It’s also important to recognize that efficiency is not the same thing as profitability. “OEE is a proxy for profitability, but not a perfect one,” says Brochu. If a highly profitable product has a measure of complexity that requires a lengthy setup and frequent adjustments to the machinery, then the process for producing it will have a lower OEE than a less profitable product that is much easier to make. So Brochu thinks that executives should really consider each plant’s profit contribution to overall business performance when making investment decisions.
Most other vendors concede the point and agree that OEE cannot be the sole measure of an individual plant’s value to the business. They argue, though, that OEE can help executives to compare the value of manufacturing assets across several plants if the calculations and comparisons are done correctly. “What is required is agreement among plant managers on how they measure the three factors for calculating OEE—availability, rate, and quality,” says Magnus Pousette, vice president, ABB Reliability Services, North America.
If management defines the factors accurately, he believes that OEE will be a good indicator of how well a plant’s assets are being used, regardless of the actual volume produced at the plant. “OEE can be used with financial metrics such as return on capital employed (ROCE), to make decisions on whether to keep a plant open, close it, invest in it, or consolidate it with another operation,” he says.
One way to form the necessary consensus among managers is to conduct an analysis and determine what each plant’s maximum availability can be. Then calculating OEE is a matter of subtracting the inefficiencies that keep the plant from operating at this theoretical level. “The real availability as a percentage of maximum possible availability is multiplied with real speed as a percentage of maximum possible speed and multiplied again with total sellable product as a percentage of maximum possible sellable product,” says Pousette.
This suggests that management might need to let the plants calculate the three major factors for computing OEE—performance, quality and availability—in slightly different ways to get a truly “apples to apples” comparison among plants that make different products. It might even mean keeping two sets of numbers. “In cases where our software generates dual calculations for a plant, we have seen the ‘local’ number used for performance payments and comparison with historical data, and the corporate calculation used for comparisons across the enterprise,” says Barry Lynch, product manager at GE Fanuc Automation, in Charlottesville, Va.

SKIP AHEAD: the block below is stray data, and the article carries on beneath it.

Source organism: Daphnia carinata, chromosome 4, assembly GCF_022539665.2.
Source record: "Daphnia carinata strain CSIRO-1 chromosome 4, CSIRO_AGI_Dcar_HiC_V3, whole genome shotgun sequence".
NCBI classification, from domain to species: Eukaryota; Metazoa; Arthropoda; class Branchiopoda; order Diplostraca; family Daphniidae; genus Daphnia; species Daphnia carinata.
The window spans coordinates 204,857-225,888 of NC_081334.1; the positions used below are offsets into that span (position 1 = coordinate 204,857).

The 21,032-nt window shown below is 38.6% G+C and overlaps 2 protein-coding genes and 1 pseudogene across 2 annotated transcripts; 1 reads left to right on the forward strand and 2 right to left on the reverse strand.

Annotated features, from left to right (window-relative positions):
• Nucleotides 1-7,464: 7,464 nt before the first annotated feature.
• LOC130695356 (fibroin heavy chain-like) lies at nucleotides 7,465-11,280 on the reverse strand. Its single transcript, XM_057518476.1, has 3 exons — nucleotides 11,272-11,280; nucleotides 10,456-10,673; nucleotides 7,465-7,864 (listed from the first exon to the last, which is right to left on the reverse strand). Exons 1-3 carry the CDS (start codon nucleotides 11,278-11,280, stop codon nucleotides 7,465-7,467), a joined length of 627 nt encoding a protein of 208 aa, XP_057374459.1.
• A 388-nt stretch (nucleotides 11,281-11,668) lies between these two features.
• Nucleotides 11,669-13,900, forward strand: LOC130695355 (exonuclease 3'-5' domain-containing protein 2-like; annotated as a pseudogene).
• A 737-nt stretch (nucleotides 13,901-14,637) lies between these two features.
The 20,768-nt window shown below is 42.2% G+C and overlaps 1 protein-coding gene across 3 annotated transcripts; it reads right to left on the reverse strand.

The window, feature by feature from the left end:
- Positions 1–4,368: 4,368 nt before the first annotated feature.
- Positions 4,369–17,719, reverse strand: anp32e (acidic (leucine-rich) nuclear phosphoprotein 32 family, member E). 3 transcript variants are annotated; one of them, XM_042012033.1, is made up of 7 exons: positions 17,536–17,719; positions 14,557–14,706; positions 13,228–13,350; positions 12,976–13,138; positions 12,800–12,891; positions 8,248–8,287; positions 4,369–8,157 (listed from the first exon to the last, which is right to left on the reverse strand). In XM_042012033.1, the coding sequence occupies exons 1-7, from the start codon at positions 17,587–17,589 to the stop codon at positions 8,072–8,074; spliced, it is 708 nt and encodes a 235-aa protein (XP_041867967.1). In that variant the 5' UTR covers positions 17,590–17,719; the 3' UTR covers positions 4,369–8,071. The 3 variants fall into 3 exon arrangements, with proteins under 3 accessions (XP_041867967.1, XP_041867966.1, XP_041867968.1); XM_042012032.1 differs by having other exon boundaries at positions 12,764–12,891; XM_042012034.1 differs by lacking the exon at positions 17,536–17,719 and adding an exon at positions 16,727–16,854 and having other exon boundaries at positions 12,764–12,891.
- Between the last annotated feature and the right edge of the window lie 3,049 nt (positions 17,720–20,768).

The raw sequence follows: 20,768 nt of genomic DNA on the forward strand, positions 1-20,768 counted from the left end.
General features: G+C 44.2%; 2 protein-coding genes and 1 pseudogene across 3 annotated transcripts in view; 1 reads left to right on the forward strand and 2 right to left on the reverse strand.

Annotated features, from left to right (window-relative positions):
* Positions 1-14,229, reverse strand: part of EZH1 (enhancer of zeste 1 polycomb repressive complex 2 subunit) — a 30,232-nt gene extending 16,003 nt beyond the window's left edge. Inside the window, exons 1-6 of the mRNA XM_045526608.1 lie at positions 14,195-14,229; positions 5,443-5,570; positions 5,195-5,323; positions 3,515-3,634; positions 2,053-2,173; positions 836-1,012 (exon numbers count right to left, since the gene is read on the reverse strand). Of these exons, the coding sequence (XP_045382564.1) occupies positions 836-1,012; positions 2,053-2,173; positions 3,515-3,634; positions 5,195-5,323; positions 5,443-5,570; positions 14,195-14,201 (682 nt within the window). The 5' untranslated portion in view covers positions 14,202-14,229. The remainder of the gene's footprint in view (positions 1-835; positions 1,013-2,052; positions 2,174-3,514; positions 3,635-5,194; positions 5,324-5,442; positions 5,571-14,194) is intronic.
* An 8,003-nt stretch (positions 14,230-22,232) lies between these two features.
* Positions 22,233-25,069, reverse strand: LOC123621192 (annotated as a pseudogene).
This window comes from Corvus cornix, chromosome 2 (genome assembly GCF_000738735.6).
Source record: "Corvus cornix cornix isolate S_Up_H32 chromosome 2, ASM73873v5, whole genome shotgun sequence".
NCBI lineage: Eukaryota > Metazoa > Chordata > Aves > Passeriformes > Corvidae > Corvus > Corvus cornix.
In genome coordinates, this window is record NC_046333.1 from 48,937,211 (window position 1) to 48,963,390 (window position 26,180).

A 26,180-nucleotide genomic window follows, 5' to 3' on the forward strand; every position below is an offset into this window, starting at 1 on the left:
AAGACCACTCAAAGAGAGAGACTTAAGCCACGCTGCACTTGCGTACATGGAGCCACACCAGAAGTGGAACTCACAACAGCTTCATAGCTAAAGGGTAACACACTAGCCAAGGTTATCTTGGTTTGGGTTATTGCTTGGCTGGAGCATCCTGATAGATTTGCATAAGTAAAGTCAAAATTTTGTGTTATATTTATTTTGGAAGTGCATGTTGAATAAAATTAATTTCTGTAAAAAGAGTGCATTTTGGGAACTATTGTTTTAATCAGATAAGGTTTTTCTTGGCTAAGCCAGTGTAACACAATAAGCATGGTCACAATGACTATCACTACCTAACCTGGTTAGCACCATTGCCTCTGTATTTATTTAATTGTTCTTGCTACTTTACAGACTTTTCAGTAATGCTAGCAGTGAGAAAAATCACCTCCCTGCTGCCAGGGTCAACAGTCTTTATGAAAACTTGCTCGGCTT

To offer this flexibility, GE Fanuc developed its software to have both a “standard” and a custom OEE calculation. “The strength of doing it in the software, as opposed to through the programmable logic controller (PLC) or distributed control system, is that it allows modifying the calculations and formulas over time,” says Lynch. Management can adjust the calculations to accommodate new products, fluctuating demand, mergers and other changes in the business.‑
Automation vs. Clipboards
When advising companies on collecting the data, most automation vendors recommend giving serious thought to extracting it from the equipment automatically. “The amount of automation required depends on the industry and process you are measuring,” says Lynch. “If you are measuring OEE on a high-speed canning line making 2,000 cans per minute, for example, then, yes, you do need automation to count cans.”
Manual entry, on the other hand, is often acceptable on slow batch processes that work over several days. Moreover, no matter how smart the automation is, it usually needs some form of input from people. For example, most equipment capable of running more than one product will need a human being to tell it which product it is running. Then, when a problem halts production, the operator also might have to tell the machine’s controller what went wrong by selecting the cause from a menu. So the raw data for OEE calculations typically comes from a mixture of manual, semiautomatic and automatic means.
Nevertheless, erring on the side of automating has its benefits. “Many forms of electronic data collection devices and software packages exist today for delivering actionable information immediately,” says Jim Feltman, sales manager at Vorne Industries Inc., an Itasca, Ill.-based manufacturer of real-time monitoring products. “Typical data-collection techniques range from leveraging PLCs already on the equipment to using ‘bolt-on’ data collection devices that require just a couple of sensor inputs.”